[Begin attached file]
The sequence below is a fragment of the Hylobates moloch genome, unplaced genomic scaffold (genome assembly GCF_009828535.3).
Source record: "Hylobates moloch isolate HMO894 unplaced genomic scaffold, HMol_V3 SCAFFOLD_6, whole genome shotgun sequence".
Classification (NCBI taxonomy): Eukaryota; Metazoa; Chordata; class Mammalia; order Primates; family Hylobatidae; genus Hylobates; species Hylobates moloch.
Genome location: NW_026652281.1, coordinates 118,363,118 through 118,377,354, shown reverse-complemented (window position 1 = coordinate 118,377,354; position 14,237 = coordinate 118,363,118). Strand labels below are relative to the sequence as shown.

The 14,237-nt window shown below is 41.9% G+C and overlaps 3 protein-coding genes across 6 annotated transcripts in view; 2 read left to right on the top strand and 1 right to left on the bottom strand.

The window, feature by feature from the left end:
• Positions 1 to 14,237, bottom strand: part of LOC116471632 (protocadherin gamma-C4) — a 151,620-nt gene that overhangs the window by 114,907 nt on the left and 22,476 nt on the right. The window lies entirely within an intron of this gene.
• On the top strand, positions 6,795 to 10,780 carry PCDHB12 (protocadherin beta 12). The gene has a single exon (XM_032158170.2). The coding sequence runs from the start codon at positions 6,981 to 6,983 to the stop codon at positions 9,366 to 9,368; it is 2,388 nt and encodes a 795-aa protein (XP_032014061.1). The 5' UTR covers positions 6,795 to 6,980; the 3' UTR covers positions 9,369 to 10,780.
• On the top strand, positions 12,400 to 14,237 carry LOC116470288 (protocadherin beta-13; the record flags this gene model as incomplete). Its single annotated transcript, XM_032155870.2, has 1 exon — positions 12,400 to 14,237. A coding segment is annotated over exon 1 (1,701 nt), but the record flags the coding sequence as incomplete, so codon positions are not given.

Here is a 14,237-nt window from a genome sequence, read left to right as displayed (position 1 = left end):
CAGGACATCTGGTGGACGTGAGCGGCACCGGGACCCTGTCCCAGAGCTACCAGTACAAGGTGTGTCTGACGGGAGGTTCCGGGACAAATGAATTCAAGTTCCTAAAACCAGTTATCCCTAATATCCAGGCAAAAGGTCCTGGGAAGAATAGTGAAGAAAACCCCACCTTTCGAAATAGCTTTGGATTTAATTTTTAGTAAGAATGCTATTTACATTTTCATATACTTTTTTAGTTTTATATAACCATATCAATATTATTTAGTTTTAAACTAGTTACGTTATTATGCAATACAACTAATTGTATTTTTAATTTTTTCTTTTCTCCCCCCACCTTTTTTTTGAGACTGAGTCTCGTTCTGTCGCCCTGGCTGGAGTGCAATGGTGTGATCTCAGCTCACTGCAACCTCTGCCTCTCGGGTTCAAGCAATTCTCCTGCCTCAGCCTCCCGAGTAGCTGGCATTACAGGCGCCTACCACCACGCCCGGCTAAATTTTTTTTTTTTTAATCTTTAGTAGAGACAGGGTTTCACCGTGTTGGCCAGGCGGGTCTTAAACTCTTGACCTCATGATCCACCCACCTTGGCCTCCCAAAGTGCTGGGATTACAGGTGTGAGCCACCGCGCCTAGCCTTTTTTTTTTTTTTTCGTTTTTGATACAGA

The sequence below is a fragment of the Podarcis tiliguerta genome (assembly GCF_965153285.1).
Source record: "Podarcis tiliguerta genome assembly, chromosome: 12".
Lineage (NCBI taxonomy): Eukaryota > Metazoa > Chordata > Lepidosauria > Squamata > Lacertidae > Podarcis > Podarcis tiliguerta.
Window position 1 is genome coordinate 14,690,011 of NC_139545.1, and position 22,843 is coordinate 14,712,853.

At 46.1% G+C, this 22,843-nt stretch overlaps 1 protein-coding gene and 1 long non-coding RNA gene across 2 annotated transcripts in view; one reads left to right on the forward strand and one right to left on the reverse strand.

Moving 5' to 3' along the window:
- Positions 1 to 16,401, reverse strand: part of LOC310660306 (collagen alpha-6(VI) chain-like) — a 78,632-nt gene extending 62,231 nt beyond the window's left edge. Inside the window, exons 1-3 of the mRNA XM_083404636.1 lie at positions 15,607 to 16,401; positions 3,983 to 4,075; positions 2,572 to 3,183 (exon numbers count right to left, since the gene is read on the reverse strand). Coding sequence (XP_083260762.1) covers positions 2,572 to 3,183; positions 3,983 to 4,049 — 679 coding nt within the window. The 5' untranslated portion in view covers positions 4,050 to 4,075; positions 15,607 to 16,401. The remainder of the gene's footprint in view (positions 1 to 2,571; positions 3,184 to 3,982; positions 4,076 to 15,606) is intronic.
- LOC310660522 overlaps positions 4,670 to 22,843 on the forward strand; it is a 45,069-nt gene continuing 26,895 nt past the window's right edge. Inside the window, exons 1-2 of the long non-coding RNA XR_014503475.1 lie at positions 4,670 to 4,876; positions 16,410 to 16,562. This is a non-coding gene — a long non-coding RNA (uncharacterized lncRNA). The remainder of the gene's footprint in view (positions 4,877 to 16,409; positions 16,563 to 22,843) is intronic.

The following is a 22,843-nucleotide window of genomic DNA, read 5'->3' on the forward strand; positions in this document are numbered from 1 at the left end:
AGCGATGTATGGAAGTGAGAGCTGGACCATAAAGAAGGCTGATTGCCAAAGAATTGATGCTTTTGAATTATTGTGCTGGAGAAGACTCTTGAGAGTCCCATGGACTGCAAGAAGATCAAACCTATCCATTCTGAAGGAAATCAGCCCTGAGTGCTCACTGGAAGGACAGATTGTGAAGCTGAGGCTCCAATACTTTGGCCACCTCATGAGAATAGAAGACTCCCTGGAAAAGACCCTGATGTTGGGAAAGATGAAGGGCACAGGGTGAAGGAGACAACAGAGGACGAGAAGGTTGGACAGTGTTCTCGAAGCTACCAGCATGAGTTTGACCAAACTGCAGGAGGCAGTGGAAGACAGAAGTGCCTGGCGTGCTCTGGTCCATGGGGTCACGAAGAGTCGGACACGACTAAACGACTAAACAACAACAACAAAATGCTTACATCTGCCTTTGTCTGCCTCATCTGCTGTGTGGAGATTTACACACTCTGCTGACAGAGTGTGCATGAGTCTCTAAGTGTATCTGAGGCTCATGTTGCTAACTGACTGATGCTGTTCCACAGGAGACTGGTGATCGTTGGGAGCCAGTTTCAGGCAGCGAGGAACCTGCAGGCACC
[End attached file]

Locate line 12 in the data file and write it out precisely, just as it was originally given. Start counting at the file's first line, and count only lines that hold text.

The sequence below is a fragment of the Podarcis tiliguerta genome (assembly GCF_965153285.1).